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How to use the internet healthily when you have an eating disorder

27th February 2017

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Social media and the internet as a whole get a bad rap for promoting and exacerbating body image issues and eating disorders, and there’s no denying that some corners of the internet can be harmful rather than helpful.

Credit: Emmy Gilmour Instagram

However, there’s an argument to say that the internet can be a useful, inspiring and healthy resource for those that are struggling with body image or eating disorders.With the launch of The Recover Clinic’s app ‘Recover & Me’, Emmy Gilmour, psychotherapist and founder of The Recover Clinic and YouTuber and Instagrammer Grace Victory have shared their tips on how you can use the internet in a healthy way and even use it to benefit your mental wellbeing.

Don’t give yourself an internet ban

It might be tempting sometimes, but it’s 2017 and completely banishing the internet from your life is near-impossible. A more realistic approach is to be selective with your usage and maintain a healthy balance of the virtual world and the real world. Steer clear of topics or people you find triggering and make sure to take regular breaks to spend time in the ‘real’ world. It’s easy to lose sight of your identity online when there are so many different people trying to reinforce their own on social media. Make sure you give space and time to yourself, so you can check in with your feelings and discover ways to encourage and value your own identity.

Open up in virtual reality

One of the typical behaviours of someone suffering with an eating disorder or issues with body image is isolating themselves and removing themselves from social situations. The internet and social media can actually provide a safe framework to present yourself and interact with others, from the comfort of being behind their laptop or phone. Although you must always be mindful of what you disclose and who you interact with online, reading uplifting accounts of those in similar situations to yourself or sending comments of support can be incredibly helpful and even lead to making positive strives in the physical world.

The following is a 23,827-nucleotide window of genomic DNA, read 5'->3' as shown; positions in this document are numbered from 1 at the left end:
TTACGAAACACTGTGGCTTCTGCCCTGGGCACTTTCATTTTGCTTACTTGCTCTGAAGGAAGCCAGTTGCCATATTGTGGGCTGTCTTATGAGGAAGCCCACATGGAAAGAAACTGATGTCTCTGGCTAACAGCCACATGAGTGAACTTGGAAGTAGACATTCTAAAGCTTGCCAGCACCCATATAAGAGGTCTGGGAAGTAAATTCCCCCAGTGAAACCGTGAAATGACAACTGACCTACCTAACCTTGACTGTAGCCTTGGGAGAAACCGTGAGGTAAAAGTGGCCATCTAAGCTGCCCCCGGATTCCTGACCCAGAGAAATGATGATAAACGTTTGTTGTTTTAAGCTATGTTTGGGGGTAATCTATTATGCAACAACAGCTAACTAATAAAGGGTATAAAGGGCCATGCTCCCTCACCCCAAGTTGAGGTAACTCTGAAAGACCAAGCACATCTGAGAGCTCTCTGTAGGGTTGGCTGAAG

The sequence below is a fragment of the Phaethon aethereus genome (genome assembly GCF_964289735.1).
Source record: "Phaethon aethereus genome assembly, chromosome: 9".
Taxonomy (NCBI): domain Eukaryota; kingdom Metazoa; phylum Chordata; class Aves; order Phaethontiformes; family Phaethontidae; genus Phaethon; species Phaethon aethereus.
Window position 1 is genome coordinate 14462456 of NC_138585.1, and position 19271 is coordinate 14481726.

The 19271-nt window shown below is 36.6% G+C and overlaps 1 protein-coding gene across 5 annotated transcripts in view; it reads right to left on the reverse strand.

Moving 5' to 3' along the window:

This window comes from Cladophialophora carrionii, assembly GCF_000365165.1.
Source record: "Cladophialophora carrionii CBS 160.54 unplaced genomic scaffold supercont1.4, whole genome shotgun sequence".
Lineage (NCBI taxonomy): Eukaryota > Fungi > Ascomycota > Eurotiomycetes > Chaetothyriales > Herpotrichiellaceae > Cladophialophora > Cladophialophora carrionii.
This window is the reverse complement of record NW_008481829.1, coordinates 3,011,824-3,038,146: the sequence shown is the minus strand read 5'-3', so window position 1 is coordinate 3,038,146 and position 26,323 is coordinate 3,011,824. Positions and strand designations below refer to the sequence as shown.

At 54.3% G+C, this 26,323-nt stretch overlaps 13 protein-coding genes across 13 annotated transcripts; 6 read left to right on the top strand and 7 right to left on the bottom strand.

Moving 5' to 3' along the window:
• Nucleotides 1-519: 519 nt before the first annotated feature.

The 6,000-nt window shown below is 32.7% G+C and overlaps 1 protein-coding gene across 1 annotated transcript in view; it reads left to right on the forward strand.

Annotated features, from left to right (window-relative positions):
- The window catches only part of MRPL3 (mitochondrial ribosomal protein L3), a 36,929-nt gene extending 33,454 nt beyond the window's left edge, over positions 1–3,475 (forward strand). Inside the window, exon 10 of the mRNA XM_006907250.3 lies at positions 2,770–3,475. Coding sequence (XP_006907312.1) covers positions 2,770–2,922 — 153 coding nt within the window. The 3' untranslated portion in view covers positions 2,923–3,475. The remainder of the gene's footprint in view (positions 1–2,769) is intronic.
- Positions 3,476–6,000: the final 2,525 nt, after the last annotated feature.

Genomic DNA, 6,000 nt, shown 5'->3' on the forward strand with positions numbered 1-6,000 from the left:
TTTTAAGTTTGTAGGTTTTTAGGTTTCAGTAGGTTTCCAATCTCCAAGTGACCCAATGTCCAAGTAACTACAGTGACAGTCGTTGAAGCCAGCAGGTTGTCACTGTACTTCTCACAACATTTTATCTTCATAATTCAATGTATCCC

Find the right connections

Social media has the incredible ability to connect you with people you otherwise wouldn’t necessarily have any contact with. Grace Victory, who has a following online of over 390,000, has found that the huge community that the internet offers has its positives. The full-time YouTuber and blogger says: “I can relate to so many girls I follow on Instagram or Twitter who share their stories of self-love and body acceptance – it’s nice to know I’m not alone. I have met other people like me who make me feel like I’m 'normal' and that I have nothing to be ashamed about.”

To help find these connections, she suggests putting thoughts and ideas out there that you want to see back – “start talking about and promoting the things that matter to you. Usually the people right for you and who will want to be part of your community, will follow you and connect with you simply because your words or images resonate with them.”

Follow truly inspiring people

Both Grace and Emmy advocate embracing (the right kind of) social media, here are some of their favourite Instagrammers.

Grace says, “all these accounts make me feel like I’m good enough, just the way I am”: @bodyposipanda, @omgkenzieee, @theconfidencecorner, @fatgirlsdancemovement

Emmy’s favourite accounts are @irlgazeproject, @gurlstalk, @rupikaur_, @bodyimagemovement, @amandadecadenet, @recoverclinic

When necessary - block, delete and move on

Unfortunately, it’s a fact of life that the internet cannot always be a place of positivity and wellness. However, it’s your internet, so as much as you can – mould it into what you want it to be. Grace employs a block, delete and move on technique when negative people appear, “because people who don't know me and accept me, don't need to be given my energy. Or, I address it and shut down them with love. It all depends on my mood, but for the most part – they’re looking for a reaction and I am too damn fly to give it to them. On the rare chance that it really gets me down, I come off the internet and practice self-care.”

Be mindful, real & honest

By logging on to the internet, you are instantly part of the biggest community in the world. If you’re on there looking for support, inspiration and positivity – then make sure you bring this to the community yourself as well. Grace’s advice is, be mindful, real and honest. Take everything with a pinch of salt and use your voice for the greater good. Be kind - we need more of that in this cold world.”

Read our interview with Grace Victory here.

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